Many are only found in Europe, and some are the original ancestors of today’s vital, staple crops. With the disappearance of traditional agriculture in many parts of the continent and rapid urbanisation, there has been a large decline in the populations of many native plant species, with 462 facing imminent extinction. The tourism industry in Europe, and everything that stems from it, is exacerbating the problem.
    Tourism’s ecological footprint in Europe

    In our latest study, Ballantyne and Pickering 2013, we systematically reviewed the IUCN Red List, the most comprehensive data on threatened species worldwide, and found that 194 (42%) of the 462 threatened plant species in Europe are at risk of extinction as a result of tourism and recreation. Some groups are more at risk than others, such as low-growing annual and perennial flowering plants like orchids, asters and sandworts.

    The damage of tourism in Europe is not spread equally. Mark Ballantyne
    Click to enlarge

    Those species endangered by tourism and recreation are concentrated within just a few regions of Europe. Around 80% are found around the Mediterranean, with almost half in Spain and the Canary Islands alone. This is likely to reflect both the regions' high biodiversity, but also its popularity as a holiday destination. Up to 246 million tourists visit the beautiful, affordable Mediterranean countries each year, most notably Greece, Spain and Portugal.

    We also assessed which particular aspects of tourism and recreation threatened these species. Is it hotels and infrastructure built for tourists that causes the damage, or the activities tourists engage in at the destination? Well, the answer is both.
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  6. A Dutch historian has used a unique 1,700 year old map of Roman roads to create an online journey planner giving the destinations, distances and timings of routes used by ancient travellers in the days of empire.
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  7. Despite what many commentators on The Conversation have said, conserving biodiversity in our national parks isn’t the way to save them. Parks need visitors to get vital community and political support.

    Parks, like every other institution on this planet, are a social construction. Those reserved in the 19th century reflect the values of those times – health and pleasure for humans. In recent decades, social values have led to a strong focus instead on conserving biodiversity.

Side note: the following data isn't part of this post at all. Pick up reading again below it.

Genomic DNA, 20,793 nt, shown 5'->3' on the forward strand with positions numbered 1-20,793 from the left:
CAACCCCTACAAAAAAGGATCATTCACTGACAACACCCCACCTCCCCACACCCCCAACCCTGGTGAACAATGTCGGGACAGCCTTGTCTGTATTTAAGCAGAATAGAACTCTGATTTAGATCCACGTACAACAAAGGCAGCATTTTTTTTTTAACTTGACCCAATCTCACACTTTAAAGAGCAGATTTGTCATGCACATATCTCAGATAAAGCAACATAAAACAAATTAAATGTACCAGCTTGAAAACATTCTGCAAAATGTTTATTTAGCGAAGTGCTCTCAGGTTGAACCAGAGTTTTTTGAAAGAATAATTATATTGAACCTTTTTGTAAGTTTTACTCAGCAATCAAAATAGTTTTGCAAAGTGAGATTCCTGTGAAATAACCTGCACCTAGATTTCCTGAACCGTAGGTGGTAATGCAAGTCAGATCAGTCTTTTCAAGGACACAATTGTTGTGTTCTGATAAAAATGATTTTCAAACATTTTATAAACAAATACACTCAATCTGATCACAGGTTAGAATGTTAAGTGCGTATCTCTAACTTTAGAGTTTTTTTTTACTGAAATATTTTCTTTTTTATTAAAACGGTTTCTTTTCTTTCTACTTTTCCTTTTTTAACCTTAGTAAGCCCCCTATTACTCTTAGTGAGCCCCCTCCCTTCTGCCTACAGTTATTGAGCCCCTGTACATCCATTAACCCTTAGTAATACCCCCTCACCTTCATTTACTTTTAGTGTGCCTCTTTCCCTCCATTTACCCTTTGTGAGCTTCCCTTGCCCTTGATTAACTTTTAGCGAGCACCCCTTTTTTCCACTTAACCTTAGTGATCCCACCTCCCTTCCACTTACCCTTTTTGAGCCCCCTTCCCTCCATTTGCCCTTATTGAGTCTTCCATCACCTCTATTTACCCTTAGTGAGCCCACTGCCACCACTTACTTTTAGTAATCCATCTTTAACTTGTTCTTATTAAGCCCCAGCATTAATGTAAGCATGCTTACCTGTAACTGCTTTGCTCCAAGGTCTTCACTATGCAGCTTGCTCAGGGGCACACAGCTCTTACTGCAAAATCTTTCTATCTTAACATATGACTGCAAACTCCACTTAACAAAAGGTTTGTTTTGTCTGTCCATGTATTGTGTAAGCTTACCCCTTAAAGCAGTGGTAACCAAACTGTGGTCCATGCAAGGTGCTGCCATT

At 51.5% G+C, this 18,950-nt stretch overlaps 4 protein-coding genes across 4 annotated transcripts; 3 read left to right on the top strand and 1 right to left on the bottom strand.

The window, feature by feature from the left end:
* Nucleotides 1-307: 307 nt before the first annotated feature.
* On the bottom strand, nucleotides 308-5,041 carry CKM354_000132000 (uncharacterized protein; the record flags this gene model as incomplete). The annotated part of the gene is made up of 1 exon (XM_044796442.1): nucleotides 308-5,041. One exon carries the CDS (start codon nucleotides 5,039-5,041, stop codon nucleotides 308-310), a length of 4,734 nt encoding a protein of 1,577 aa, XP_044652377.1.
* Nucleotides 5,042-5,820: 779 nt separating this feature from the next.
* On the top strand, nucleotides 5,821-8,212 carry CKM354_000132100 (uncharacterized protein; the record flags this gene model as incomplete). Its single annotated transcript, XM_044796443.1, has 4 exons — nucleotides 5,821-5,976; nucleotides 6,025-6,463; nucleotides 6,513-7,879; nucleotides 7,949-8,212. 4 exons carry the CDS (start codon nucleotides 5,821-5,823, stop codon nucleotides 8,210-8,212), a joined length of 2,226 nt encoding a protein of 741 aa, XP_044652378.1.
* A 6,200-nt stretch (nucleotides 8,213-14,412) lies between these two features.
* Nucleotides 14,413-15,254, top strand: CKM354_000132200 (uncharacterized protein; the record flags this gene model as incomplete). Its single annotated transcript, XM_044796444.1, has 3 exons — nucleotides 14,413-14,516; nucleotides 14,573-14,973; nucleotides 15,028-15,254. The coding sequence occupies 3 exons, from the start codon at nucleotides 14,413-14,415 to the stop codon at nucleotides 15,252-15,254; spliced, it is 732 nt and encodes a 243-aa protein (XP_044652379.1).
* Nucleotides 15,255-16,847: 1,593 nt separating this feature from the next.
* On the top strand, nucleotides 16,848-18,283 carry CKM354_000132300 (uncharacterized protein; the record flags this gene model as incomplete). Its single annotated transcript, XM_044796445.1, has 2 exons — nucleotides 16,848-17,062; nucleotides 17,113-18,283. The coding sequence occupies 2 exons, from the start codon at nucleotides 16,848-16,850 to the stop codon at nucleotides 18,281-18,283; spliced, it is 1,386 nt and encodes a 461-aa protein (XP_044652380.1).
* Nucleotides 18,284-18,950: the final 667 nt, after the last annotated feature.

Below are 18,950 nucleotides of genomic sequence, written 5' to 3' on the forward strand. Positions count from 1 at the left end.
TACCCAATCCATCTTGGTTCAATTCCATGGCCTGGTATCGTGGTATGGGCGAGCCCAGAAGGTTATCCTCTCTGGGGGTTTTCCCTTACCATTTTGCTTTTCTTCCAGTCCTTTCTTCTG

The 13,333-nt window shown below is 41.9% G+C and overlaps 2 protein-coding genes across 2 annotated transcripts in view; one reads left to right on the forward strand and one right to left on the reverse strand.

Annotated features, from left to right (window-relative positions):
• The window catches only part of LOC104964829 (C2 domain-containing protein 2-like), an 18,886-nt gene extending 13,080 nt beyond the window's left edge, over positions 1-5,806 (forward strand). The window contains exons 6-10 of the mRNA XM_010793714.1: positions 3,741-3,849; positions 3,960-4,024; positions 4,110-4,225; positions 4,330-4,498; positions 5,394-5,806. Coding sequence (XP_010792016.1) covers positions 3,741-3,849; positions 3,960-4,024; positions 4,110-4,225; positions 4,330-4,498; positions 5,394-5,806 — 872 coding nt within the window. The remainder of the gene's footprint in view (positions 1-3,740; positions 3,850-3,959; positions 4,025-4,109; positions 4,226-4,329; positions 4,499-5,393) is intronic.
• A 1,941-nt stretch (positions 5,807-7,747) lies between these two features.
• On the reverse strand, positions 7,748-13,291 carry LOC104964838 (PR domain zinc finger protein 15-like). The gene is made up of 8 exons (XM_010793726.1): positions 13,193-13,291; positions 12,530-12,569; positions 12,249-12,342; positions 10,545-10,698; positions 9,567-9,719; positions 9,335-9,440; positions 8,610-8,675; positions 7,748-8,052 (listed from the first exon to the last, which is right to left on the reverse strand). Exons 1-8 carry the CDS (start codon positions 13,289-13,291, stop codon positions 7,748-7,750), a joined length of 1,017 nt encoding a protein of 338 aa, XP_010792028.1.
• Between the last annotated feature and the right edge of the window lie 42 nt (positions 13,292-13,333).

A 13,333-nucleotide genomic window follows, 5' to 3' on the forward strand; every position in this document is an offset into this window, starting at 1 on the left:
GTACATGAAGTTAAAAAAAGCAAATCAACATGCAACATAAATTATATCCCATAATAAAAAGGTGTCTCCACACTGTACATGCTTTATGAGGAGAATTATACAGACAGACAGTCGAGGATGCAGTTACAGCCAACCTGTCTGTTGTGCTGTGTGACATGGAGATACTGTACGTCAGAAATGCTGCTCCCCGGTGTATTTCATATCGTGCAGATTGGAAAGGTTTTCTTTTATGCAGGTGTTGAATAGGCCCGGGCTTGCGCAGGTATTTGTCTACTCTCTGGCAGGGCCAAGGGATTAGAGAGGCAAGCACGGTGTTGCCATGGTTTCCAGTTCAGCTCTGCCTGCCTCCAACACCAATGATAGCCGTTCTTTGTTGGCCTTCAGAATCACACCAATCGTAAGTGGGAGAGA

New moves to include grazing, logging and recreational shooting are a reflection of current efforts of some groups to re-construct the purpose of parks.

    If park managers and other advocates don’t like these moves to change national parks into resource extraction reserves, they have to enlist the support of visitors.
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  8. The tiny republic is one of the most ethnically and linguistically diverse places in the world. More than 30 languages are spoken in an area smaller than Scotland. Ethnic identity remains paramount, but it is combined with a strong sense of regional belonging, partly as a result of external assumptions. One woman I speak to, an art historian specialising in woven carpets, says: “You never forget about your people, but once you’re outside Dagestan, you’re Dagestani.”
    Tags: , , , by M. Fioretti (2013-08-06)
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  9. The resolution, which legally is more of a goal than a guarantee from attendees of The U.S. Conference of Mayors, acknowledges that the sharing economy serves a purpose, and says cities should encourage such behavior. More specifically, it states that the 15 co-sponsoring US mayors involved will focus on:

    creating local task forces to review and address regulations that may hinder participants in the Sharing Economy and proposing revisions that ensure public protection as well; and
    playing an active role in making appropriate publicly owned assets available for maximum utilization by the general public through proven sharing mechanisms.

    Resolution No. 87 is certainly the best news Airbnb’s heard since being legalized in Amsterdam…

    Again, this doesn’t mean it’s clear seas from now on for every sharing economy startup, but it’s a milestone of a blessing compared to what’s happened lately.
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  10. if our aim is to limit global warming to 2 degrees C above pre-industrial levels by 2050, the average person on Earth should emit no more than 2.3 metric tons of carbon dioxide annually. Ride your bike to the brew pub all you want, but one round trip from Seattle to New York will set you back 2.3 tons of CO2.

    I’d always thought of airline travel as a form of public transportation — like a bus, except bigger. And if you look at aviation only in terms of gross CO2 production, it can certainly seem better than driving an SUV solo cross-country. But calculations that focus only on fuel miss some important science. It turns out that plane emissions exert a particularly large greenhouse effect because they’re injected straight into the upper atmosphere. Scientists call this “radiative forcing,” and according to researchers at Atmosfair, it means that the effects of CO2, contrails, ozone, and other plane emissions drive global warming two to five times more than if calculated based on CO2 alone.